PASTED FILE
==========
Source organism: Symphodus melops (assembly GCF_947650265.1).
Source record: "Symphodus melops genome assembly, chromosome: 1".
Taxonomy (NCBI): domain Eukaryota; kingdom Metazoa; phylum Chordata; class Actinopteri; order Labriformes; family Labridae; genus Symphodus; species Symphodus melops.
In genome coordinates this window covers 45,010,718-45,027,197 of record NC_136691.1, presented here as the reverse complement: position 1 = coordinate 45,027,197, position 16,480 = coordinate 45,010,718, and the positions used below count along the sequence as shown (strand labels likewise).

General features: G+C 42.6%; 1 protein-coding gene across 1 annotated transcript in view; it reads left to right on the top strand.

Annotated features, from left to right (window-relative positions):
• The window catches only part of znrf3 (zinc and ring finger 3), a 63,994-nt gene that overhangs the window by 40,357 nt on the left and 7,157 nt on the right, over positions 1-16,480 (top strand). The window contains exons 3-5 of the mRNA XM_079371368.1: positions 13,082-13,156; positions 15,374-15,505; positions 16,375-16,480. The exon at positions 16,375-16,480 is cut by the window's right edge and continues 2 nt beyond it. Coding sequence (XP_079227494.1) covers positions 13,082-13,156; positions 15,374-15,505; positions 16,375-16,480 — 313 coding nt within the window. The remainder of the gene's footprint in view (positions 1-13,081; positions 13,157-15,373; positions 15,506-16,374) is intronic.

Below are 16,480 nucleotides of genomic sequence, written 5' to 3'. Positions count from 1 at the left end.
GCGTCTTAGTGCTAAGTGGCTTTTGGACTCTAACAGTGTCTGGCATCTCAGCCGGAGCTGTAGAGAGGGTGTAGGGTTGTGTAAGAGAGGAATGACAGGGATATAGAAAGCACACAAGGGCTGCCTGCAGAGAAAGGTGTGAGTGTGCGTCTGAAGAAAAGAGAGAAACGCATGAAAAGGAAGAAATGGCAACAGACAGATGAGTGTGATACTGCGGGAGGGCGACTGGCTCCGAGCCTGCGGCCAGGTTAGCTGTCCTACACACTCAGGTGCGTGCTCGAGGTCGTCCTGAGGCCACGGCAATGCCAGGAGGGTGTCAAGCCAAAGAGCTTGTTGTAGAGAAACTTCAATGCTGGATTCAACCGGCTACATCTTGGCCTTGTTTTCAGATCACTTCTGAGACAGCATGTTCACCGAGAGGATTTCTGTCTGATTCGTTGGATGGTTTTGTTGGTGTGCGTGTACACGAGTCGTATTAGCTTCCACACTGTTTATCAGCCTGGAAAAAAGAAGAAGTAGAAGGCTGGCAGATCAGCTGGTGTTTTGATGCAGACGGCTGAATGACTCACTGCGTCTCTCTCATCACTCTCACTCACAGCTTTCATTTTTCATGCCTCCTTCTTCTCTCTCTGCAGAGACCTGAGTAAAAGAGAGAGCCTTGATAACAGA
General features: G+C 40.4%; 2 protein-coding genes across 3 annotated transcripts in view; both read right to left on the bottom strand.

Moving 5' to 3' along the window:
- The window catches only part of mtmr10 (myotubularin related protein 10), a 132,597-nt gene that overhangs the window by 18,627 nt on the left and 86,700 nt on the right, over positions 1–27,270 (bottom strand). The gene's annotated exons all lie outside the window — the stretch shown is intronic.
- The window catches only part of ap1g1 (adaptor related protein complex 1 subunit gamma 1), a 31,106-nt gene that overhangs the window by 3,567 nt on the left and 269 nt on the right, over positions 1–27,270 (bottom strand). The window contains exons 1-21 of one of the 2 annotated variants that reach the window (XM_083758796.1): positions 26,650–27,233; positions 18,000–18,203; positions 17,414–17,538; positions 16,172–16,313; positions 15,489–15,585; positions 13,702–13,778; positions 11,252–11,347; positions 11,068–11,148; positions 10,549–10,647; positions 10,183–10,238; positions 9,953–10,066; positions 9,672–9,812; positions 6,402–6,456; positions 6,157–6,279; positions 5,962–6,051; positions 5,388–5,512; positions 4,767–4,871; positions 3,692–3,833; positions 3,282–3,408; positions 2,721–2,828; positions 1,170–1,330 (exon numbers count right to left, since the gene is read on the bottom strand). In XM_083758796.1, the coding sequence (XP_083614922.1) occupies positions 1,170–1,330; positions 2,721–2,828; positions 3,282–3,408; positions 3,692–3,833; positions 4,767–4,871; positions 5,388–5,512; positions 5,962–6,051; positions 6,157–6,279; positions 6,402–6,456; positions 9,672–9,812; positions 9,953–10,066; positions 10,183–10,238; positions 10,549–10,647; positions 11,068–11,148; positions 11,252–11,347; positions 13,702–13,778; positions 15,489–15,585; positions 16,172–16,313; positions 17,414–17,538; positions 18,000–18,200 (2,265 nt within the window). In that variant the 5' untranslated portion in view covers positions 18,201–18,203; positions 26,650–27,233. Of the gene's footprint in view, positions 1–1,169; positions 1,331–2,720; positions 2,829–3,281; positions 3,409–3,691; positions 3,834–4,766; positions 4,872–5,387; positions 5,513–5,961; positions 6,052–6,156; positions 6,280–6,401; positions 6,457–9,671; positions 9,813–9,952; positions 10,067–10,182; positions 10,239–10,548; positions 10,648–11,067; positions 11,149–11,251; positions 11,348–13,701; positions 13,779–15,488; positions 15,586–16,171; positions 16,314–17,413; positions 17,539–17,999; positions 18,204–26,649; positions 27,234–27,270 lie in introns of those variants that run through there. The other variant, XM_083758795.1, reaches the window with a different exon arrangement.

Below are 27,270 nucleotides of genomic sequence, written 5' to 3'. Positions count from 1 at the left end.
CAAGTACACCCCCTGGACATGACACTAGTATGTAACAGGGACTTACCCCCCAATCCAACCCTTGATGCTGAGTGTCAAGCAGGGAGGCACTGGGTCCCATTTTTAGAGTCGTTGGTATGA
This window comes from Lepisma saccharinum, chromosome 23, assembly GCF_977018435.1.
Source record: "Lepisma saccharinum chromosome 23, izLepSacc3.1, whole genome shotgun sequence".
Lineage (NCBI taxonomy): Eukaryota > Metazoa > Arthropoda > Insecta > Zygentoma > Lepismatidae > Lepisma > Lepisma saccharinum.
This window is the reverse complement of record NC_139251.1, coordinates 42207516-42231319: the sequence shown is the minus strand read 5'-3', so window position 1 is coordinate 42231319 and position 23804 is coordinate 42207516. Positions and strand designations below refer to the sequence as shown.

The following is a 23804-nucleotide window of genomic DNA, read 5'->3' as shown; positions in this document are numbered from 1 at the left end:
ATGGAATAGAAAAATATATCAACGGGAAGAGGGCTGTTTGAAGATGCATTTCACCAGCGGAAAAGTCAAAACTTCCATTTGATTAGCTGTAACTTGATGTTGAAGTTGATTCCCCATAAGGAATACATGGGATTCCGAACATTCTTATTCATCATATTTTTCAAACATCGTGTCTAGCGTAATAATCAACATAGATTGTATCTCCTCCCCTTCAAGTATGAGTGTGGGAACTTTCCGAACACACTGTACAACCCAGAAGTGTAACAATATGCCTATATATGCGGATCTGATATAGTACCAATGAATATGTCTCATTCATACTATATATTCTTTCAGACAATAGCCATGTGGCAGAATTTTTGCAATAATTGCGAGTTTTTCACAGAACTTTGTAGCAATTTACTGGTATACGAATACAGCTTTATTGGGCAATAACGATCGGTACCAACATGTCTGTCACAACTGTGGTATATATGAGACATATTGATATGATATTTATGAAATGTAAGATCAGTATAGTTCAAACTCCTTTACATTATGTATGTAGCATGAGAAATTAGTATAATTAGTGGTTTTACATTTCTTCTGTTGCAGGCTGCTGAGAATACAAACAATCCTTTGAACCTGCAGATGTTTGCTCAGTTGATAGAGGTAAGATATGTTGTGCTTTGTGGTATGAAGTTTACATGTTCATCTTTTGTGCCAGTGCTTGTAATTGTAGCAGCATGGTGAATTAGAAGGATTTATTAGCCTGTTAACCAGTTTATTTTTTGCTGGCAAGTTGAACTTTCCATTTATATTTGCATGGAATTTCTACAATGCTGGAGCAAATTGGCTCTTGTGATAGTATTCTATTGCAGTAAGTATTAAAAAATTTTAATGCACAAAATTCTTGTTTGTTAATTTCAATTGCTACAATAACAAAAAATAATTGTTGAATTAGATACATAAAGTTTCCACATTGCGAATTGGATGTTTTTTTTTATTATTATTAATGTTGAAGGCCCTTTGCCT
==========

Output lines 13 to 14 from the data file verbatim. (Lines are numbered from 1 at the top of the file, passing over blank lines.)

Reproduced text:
- The window catches only part of ap1g1 (adaptor related protein complex 1 subunit gamma 1), a 31,106-nt gene that overhangs the window by 3,567 nt on the left and 269 nt on the right, over positions 1–27,270 (bottom strand). The window contains exons 1-21 of one of the 2 annotated variants that reach the window (XM_083758796.1): positions 26,650–27,233; positions 18,000–18,203; positions 17,414–17,538; positions 16,172–16,313; positions 15,489–15,585; positions 13,702–13,778; positions 11,252–11,347; positions 11,068–11,148; positions 10,549–10,647; positions 10,183–10,238; positions 9,953–10,066; positions 9,672–9,812; positions 6,402–6,456; positions 6,157–6,279; positions 5,962–6,051; positions 5,388–5,512; positions 4,767–4,871; positions 3,692–3,833; positions 3,282–3,408; positions 2,721–2,828; positions 1,170–1,330 (exon numbers count right to left, since the gene is read on the bottom strand). In XM_083758796.1, the coding sequence (XP_083614922.1) occupies positions 1,170–1,330; positions 2,721–2,828; positions 3,282–3,408; positions 3,692–3,833; positions 4,767–4,871; positions 5,388–5,512; positions 5,962–6,051; positions 6,157–6,279; positions 6,402–6,456; positions 9,672–9,812; positions 9,953–10,066; positions 10,183–10,238; positions 10,549–10,647; positions 11,068–11,148; positions 11,252–11,347; positions 13,702–13,778; positions 15,489–15,585; positions 16,172–16,313; positions 17,414–17,538; positions 18,000–18,200 (2,265 nt within the window). In that variant the 5' untranslated portion in view covers positions 18,201–18,203; positions 26,650–27,233. Of the gene's footprint in view, positions 1–1,169; positions 1,331–2,720; positions 2,829–3,281; positions 3,409–3,691; positions 3,834–4,766; positions 4,872–5,387; positions 5,513–5,961; positions 6,052–6,156; positions 6,280–6,401; positions 6,457–9,671; positions 9,813–9,952; positions 10,067–10,182; positions 10,239–10,548; positions 10,648–11,067; positions 11,149–11,251; positions 11,348–13,701; positions 13,779–15,488; positions 15,586–16,171; positions 16,314–17,413; positions 17,539–17,999; positions 18,204–26,649; positions 27,234–27,270 lie in introns of those variants that run through there. The other variant, XM_083758795.1, reaches the window with a different exon arrangement.

Below are 27,270 nucleotides of genomic sequence, written 5' to 3'. Positions count from 1 at the left end.